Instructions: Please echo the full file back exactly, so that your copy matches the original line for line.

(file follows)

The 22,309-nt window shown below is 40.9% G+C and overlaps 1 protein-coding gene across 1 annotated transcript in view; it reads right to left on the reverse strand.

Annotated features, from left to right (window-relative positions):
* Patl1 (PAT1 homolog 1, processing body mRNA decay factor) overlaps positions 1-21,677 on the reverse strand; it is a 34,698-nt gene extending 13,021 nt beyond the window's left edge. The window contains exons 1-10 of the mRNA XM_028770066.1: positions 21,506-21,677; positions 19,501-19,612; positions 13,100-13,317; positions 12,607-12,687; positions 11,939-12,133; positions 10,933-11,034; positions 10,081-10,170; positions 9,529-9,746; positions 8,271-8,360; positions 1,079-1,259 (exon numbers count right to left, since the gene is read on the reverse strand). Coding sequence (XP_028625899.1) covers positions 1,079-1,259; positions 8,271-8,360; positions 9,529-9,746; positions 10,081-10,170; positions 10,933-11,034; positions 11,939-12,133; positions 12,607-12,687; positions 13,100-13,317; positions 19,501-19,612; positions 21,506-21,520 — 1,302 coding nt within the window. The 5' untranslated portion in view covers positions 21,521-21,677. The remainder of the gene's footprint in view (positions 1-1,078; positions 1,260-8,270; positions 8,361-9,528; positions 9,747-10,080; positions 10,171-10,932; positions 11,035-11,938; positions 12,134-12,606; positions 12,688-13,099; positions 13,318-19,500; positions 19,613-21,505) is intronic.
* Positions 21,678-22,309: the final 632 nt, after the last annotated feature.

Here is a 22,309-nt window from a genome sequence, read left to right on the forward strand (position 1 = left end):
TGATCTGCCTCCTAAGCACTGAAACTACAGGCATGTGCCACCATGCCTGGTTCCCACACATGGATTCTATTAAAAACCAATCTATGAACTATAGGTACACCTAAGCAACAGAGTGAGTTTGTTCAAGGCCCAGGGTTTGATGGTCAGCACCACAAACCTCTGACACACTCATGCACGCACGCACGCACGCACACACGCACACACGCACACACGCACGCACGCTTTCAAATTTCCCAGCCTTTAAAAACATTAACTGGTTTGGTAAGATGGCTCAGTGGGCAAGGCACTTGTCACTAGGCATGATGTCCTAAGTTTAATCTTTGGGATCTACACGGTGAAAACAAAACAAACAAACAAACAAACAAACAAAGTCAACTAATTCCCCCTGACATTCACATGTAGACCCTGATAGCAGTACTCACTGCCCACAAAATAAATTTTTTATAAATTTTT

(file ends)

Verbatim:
The 22,309-nt window shown below is 40.9% G+C and overlaps 1 protein-coding gene across 1 annotated transcript in view; it reads right to left on the reverse strand.

Annotated features, from left to right (window-relative positions):
* Patl1 (PAT1 homolog 1, processing body mRNA decay factor) overlaps positions 1-21,677 on the reverse strand; it is a 34,698-nt gene extending 13,021 nt beyond the window's left edge. The window contains exons 1-10 of the mRNA XM_028770066.1: positions 21,506-21,677; positions 19,501-19,612; positions 13,100-13,317; positions 12,607-12,687; positions 11,939-12,133; positions 10,933-11,034; positions 10,081-10,170; positions 9,529-9,746; positions 8,271-8,360; positions 1,079-1,259 (exon numbers count right to left, since the gene is read on the reverse strand). Coding sequence (XP_028625899.1) covers positions 1,079-1,259; positions 8,271-8,360; positions 9,529-9,746; positions 10,081-10,170; positions 10,933-11,034; positions 11,939-12,133; positions 12,607-12,687; positions 13,100-13,317; positions 19,501-19,612; positions 21,506-21,520 — 1,302 coding nt within the window. The 5' untranslated portion in view covers positions 21,521-21,677. The remainder of the gene's footprint in view (positions 1-1,078; positions 1,260-8,270; positions 8,361-9,528; positions 9,747-10,080; positions 10,171-10,932; positions 11,035-11,938; positions 12,134-12,606; positions 12,688-13,099; positions 13,318-19,500; positions 19,613-21,505) is intronic.
* Positions 21,678-22,309: the final 632 nt, after the last annotated feature.

Here is a 22,309-nt window from a genome sequence, read left to right on the forward strand (position 1 = left end):
TGATCTGCCTCCTAAGCACTGAAACTACAGGCATGTGCCACCATGCCTGGTTCCCACACATGGATTCTATTAAAAACCAATCTATGAACTATAGGTACACCTAAGCAACAGAGTGAGTTTGTTCAAGGCCCAGGGTTTGATGGTCAGCACCACAAACCTCTGACACACTCATGCACGCACGCACGCACGCACACACGCACACACGCACACACGCACGCACGCTTTCAAATTTCCCAGCCTTTAAAAACATTAACTGGTTTGGTAAGATGGCTCAGTGGGCAAGGCACTTGTCACTAGGCATGATGTCCTAAGTTTAATCTTTGGGATCTACACGGTGAAAACAAAACAAACAAACAAACAAACAAACAAAGTCAACTAATTCCCCCTGACATTCACATGTAGACCCTGATAGCAGTACTCACTGCCCACAAAATAAATTTTTTATAAATTTTT